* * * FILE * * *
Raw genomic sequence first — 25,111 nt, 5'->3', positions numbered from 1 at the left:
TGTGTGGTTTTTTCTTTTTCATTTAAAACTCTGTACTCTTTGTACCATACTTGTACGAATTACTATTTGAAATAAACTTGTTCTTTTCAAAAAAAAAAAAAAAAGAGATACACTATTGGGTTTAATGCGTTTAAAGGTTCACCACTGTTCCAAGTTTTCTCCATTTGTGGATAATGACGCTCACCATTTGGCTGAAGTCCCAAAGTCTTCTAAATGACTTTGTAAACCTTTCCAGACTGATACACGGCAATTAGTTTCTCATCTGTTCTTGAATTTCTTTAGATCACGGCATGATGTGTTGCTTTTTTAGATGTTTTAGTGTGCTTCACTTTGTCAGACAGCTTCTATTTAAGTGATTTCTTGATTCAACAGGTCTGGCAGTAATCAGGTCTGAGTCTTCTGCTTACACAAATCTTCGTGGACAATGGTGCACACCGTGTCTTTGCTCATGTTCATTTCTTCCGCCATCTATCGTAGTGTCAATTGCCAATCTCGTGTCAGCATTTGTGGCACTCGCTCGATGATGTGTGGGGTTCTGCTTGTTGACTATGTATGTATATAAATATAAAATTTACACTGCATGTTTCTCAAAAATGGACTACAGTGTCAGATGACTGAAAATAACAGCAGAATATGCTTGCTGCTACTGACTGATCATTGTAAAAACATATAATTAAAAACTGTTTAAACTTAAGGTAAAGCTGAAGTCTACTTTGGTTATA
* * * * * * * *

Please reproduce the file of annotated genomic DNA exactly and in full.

Raw genomic sequence first — 25,111 nt, 5'->3', positions numbered from 1 at the left:
TGTGTGGTTTTTTCTTTTTCATTTAAAACTCTGTACTCTTTGTACCATACTTGTACGAATTACTATTTGAAATAAACTTGTTCTTTTCAAAAAAAAAAAAAAAAGAGATACACTATTGGGTTTAATGCGTTTAAAGGTTCACCACTGTTCCAAGTTTTCTCCATTTGTGGATAATGACGCTCACCATTTGGCTGAAGTCCCAAAGTCTTCTAAATGACTTTGTAAACCTTTCCAGACTGATACACGGCAATTAGTTTCTCATCTGTTCTTGAATTTCTTTAGATCACGGCATGATGTGTTGCTTTTTTAGATGTTTTAGTGTGCTTCACTTTGTCAGACAGCTTCTATTTAAGTGATTTCTTGATTCAACAGGTCTGGCAGTAATCAGGTCTGAGTCTTCTGCTTACACAAATCTTCGTGGACAATGGTGCACACCGTGTCTTTGCTCATGTTCATTTCTTCCGCCATCTATCGTAGTGTCAATTGCCAATCTCGTGTCAGCATTTGTGGCACTCGCTCGATGATGTGTGGGGTTCTGCTTGTTGACTATGTATGTATATAAATATAAAATTTACACTGCATGTTTCTCAAAAATGGACTACAGTGTCAGATGACTGAAAATAACAGCAGAATATGCTTGCTGCTACTGACTGATCATTGTAAAAACATATAATTAAAAACTGTTTAAACTTAAGGTAAAGCTGAAGTCTACTTTGGTTATA